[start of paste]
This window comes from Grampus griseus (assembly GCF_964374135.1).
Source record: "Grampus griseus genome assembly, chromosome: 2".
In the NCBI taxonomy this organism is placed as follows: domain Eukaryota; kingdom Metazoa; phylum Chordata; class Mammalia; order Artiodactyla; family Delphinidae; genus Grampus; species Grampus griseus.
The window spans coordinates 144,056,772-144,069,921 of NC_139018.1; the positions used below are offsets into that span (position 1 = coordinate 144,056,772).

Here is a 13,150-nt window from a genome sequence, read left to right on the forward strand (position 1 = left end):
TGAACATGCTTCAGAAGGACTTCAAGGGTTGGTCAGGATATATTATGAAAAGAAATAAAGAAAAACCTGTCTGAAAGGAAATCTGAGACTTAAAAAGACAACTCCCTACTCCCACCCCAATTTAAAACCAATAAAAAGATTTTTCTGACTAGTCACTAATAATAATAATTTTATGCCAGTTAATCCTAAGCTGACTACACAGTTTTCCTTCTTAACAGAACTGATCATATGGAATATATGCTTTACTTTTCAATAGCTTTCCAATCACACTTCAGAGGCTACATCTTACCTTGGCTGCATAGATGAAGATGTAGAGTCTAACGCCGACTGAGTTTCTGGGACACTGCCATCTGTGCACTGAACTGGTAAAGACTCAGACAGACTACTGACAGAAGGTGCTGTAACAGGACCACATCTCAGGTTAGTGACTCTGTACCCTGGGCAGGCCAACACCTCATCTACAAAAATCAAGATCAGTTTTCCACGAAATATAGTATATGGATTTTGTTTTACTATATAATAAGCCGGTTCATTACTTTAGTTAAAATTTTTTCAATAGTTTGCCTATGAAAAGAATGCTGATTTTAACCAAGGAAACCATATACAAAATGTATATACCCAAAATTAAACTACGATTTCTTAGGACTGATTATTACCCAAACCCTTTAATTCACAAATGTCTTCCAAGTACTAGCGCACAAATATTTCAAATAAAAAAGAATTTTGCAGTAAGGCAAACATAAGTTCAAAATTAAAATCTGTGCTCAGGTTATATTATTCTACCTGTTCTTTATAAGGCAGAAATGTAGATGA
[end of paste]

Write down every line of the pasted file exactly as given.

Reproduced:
This window comes from Grampus griseus (assembly GCF_964374135.1).
Source record: "Grampus griseus genome assembly, chromosome: 2".
In the NCBI taxonomy this organism is placed as follows: domain Eukaryota; kingdom Metazoa; phylum Chordata; class Mammalia; order Artiodactyla; family Delphinidae; genus Grampus; species Grampus griseus.
The window spans coordinates 144,056,772-144,069,921 of NC_139018.1; the positions used below are offsets into that span (position 1 = coordinate 144,056,772).

Here is a 13,150-nt window from a genome sequence, read left to right on the forward strand (position 1 = left end):
TGAACATGCTTCAGAAGGACTTCAAGGGTTGGTCAGGATATATTATGAAAAGAAATAAAGAAAAACCTGTCTGAAAGGAAATCTGAGACTTAAAAAGACAACTCCCTACTCCCACCCCAATTTAAAACCAATAAAAAGATTTTTCTGACTAGTCACTAATAATAATAATTTTATGCCAGTTAATCCTAAGCTGACTACACAGTTTTCCTTCTTAACAGAACTGATCATATGGAATATATGCTTTACTTTTCAATAGCTTTCCAATCACACTTCAGAGGCTACATCTTACCTTGGCTGCATAGATGAAGATGTAGAGTCTAACGCCGACTGAGTTTCTGGGACACTGCCATCTGTGCACTGAACTGGTAAAGACTCAGACAGACTACTGACAGAAGGTGCTGTAACAGGACCACATCTCAGGTTAGTGACTCTGTACCCTGGGCAGGCCAACACCTCATCTACAAAAATCAAGATCAGTTTTCCACGAAATATAGTATATGGATTTTGTTTTACTATATAATAAGCCGGTTCATTACTTTAGTTAAAATTTTTTCAATAGTTTGCCTATGAAAAGAATGCTGATTTTAACCAAGGAAACCATATACAAAATGTATATACCCAAAATTAAACTACGATTTCTTAGGACTGATTATTACCCAAACCCTTTAATTCACAAATGTCTTCCAAGTACTAGCGCACAAATATTTCAAATAAAAAAGAATTTTGCAGTAAGGCAAACATAAGTTCAAAATTAAAATCTGTGCTCAGGTTATATTATTCTACCTGTTCTTTATAAGGCAGAAATGTAGATGA